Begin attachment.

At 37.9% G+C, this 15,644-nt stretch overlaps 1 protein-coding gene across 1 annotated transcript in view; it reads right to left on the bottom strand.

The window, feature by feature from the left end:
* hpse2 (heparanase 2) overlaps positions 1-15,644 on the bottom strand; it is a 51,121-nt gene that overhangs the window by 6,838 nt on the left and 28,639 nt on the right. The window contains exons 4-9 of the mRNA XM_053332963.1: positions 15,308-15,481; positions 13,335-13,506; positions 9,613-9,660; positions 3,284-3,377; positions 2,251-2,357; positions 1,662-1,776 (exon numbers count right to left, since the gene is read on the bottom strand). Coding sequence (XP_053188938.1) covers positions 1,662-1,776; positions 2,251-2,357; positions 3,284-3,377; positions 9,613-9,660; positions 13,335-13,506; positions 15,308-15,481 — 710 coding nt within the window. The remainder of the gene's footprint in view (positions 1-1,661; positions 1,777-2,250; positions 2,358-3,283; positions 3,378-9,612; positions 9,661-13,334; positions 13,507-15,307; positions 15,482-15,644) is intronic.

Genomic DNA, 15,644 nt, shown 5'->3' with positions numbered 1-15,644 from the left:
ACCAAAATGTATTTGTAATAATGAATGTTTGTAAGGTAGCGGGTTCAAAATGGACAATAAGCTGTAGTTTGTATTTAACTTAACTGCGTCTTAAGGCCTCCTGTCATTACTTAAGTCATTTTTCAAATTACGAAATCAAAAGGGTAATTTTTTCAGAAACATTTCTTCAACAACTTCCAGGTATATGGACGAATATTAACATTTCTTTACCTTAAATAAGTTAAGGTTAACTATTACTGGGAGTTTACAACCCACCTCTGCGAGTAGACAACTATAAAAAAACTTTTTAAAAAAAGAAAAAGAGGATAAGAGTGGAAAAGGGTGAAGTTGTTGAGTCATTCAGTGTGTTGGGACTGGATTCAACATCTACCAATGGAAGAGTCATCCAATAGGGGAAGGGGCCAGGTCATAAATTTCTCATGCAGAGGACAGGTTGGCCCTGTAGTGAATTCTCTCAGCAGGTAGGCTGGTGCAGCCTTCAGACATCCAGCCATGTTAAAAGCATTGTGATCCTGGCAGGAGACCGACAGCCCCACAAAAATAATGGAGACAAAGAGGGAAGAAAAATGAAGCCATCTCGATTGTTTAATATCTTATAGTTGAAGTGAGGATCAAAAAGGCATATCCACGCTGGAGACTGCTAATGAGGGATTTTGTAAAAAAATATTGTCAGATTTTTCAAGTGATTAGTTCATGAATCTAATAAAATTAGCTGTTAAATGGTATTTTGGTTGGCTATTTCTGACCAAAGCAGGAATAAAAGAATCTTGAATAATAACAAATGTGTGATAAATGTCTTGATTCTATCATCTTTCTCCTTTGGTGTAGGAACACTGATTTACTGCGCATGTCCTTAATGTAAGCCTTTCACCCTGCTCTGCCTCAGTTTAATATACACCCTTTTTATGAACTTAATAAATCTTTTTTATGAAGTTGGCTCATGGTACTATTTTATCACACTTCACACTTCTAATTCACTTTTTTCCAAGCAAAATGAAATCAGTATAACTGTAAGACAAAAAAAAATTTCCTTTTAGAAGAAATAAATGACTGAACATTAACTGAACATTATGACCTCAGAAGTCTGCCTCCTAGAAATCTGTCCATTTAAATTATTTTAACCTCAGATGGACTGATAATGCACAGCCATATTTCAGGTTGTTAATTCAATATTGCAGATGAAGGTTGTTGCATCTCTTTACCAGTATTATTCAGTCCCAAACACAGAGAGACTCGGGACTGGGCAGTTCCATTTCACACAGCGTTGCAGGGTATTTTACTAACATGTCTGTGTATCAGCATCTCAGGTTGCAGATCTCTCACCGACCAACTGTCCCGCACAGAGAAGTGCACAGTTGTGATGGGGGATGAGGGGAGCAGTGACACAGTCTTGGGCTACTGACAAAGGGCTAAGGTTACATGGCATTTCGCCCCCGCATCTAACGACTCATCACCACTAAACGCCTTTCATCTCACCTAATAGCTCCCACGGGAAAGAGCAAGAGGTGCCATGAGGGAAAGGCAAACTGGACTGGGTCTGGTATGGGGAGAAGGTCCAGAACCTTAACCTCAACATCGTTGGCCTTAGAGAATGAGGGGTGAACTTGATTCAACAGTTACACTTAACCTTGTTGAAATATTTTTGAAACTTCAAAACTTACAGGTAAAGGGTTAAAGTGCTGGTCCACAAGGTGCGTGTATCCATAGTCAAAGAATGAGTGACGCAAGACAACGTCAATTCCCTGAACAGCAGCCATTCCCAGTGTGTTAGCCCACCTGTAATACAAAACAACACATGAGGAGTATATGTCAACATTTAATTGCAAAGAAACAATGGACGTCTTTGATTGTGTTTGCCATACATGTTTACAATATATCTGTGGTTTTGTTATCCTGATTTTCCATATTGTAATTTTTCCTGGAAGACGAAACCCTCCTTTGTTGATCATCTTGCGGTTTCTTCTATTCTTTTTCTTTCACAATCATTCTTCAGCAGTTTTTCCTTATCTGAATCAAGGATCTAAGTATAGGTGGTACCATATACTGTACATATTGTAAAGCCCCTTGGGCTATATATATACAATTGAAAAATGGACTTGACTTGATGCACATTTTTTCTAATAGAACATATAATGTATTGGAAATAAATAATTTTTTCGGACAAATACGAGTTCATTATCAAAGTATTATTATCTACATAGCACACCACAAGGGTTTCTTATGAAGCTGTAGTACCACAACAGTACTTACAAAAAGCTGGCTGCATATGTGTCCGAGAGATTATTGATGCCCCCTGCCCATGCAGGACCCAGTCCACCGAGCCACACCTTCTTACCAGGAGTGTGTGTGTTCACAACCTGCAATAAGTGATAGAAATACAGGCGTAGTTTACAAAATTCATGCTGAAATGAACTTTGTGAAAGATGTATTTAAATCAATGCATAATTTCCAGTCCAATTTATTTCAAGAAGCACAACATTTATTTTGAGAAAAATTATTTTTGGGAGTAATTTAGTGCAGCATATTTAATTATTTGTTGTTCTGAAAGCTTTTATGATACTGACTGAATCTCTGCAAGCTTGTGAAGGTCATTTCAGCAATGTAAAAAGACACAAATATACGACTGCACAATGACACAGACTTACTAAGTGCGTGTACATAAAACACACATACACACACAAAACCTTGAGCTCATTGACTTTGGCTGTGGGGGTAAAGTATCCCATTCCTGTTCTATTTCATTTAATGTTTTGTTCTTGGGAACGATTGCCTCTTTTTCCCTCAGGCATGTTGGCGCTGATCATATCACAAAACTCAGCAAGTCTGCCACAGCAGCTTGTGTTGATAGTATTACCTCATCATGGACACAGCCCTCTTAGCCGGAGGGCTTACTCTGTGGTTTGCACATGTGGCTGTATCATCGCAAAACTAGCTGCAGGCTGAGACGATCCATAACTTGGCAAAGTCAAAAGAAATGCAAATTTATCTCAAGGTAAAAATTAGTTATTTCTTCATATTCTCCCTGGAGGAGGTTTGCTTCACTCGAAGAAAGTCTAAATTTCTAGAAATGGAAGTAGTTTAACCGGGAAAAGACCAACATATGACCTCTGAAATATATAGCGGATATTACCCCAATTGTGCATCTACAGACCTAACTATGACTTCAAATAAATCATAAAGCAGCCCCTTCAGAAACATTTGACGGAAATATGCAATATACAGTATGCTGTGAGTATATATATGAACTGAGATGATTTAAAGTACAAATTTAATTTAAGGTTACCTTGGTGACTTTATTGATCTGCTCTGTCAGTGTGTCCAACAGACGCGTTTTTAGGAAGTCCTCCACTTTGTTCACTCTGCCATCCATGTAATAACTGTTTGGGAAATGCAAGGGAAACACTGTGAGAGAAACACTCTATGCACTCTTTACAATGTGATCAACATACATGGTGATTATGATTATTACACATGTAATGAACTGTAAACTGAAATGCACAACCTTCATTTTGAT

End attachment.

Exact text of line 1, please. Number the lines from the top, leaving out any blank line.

At 37.9% G+C, this 15,644-nt stretch overlaps 1 protein-coding gene across 1 annotated transcript in view; it reads right to left on the bottom strand.